Salina: So anyways, that episode is so beautiful and so lovely, and he takes care of him when he's sick.

Salina: And I'm just saying they do all of that.

Salina: And then in this final season, they put him in the center of events that lead to Diana and Dodi's death.

Salina: His own son pushing them together in the first place, asking staff to see if they're having sex, hiring the sleaziest photographer, this hunter of celebrities who will do anything to take what becomes the kiss photos, which in turn, further inflamed paparazzi interest in Diana and Dodi, blah, blah, blah, blah, blah.

Salina: So it turns out there is no evidence he was behind those kiss photos.

Salina: Many actually believe that Diana probably hired the photographer in an attempt to make the man she really loved, haznat Khan, jealous.

Salina: So now we don't know that's true either.

Salina: And I have more thoughts about that.

Salina: But for right now, that final night of her and Dodi's life may have been more of a perfect storm versus the sordid orchestration of a power hungry know.

Salina: Here's what I learned from an excerpt of Tina Brown's book, the Palace Papers, published in Vanity Fair.

Salina: So Diana no longer had round the clock protection.

Salina: This was apparently her decision and not the palace's, as is sometimes reported.

Salina: And I'm not blaming one way or another.

Salina: We're just talking about things that could have led to this night.

Salina: Protection was instead provided by Dodie's security, who wouldn't know how to work the press outline where she was going and what would happen.

Salina: These are things that her protection officer and chauffeur standardly did, so they knew where to be and when to be there in order to get the pictures that they were sometimes brought in to do, and some believe this information would have prevented the chase that ensued.

Salina: I think a 2022 Vox article puts into words what is coming up for me this season, and this is all quoted from there.

Salina: It's not that the crown is largely false, but rather that it's usually pretty on the money because it's so often right.

Salina: The show's fictional liberties merge seamlessly with the truth and make it easy to take the whole series as gospel.

Salina: And so this is me again.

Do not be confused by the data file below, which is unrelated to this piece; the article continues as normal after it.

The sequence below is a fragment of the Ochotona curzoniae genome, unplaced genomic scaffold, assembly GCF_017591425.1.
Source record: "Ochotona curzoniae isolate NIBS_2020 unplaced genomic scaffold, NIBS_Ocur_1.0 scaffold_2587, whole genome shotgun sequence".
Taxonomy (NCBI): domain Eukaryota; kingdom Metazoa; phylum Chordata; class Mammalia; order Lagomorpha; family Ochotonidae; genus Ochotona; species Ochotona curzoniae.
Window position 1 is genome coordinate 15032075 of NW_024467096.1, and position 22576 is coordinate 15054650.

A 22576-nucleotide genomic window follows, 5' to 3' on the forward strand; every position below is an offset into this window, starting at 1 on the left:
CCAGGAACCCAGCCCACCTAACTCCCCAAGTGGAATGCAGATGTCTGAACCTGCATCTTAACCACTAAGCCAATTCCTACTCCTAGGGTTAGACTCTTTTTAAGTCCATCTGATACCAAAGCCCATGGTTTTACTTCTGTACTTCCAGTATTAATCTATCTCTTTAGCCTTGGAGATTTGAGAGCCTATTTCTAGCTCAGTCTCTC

Salina: I guess it's one thing for Charles to read a poem he didn't actually read at Camilla's birthday party.

Salina: This is another fictional liberty, but it feels like a different kind of a thing to pin.

Salina: So much of that lead up to the night in Paris on one person.

Salina: The story reads much more complicated to me.

Salina: And then one other history lesson for me was revisiting the official british inquest into Princess Diana's death, which initially opened in 2004 and closed in 2008.

Salina: I had just forgotten all of the conspiracy theories around her death, including one theory that the royal family was behind it.

Salina: We'll link to an article, but the court explored several different sensational allegations, and ultimately the jury found that Diana and Dodi were unlawfully killed by the grossly negligent driving of chauffeur Henry Paul and paparazzi photographers pursuing their limousine into a Paris road tunnel in 1997.

Nikki: It was so confusing to me, and I don't understand paparazzi at all.

Nikki: I don't understand what was happening that night in particular.

Nikki: But how do you get to a point where you're being chased through a tunnel?

Nikki: Why not just stop and let them take a picture or just pull over to the side of the road and hope they go away or call the police?

Nikki: I don't know.

Salina: I feel like, well, racing down a.

Nikki: Two lane road isn't the answer.

Salina: It doesn't help that the driver with several drinks.

Nikki: Right, right.

Nikki: And that was a very big deal.

Nikki: But it's a blink and you miss it situation in the episode, though, if you weren't watching and you didn't see how many cups were sitting there, I think you'd miss that he had been.

Salina: Drinking from a receipt so in the inquest, he had had, like some kind of french liqueur, and they had two of those on there.

Salina: But people actually think he had been drinking more.

Salina: And there's like a whole narrative just around that.

Nikki: You could have missed that pretty easily, I think, in the show.

Salina: Absolutely.

Salina: It almost felt more like an Easter egg than a plot point.

Nikki: I agree.

Salina: That was all my history lessons.

Salina: Okay.

Nikki: There's so much to say.

Salina: Well, I think we were going to do some.

Salina: At least attempt to do some predictions, although more and more, I feel like, is leaking out into the media about what we can expect to see.

Salina: But do you have any thoughts?

Nikki: So you actually shared with me earlier this week that the last bit will only go through 2005.

Nikki: I saw that in some follow up as well.

Nikki: I was really holding out for willing Kate's wedding and maybe some of the build up to that.

Nikki: So I guess we're not going to get that.

Nikki: I guess at a minimum, we'll get a peek into their early relationship.

Nikki: So I guess I'll look forward to that.

Nikki: I don't know.

Nikki: I guess we'll see Charles and Camilla get married.

Nikki: I gotta be honest, I don't really know what was happening with the royal family from Diana's death until probably will and don't.

Nikki: I don't know too much.

Nikki: I remember Charles and Camilla getting married, but sort of a so what?

Nikki: In my opinion, in my very american, very non british opinion, sort of like a so what?

Nikki: So that's sort of what I'm expecting.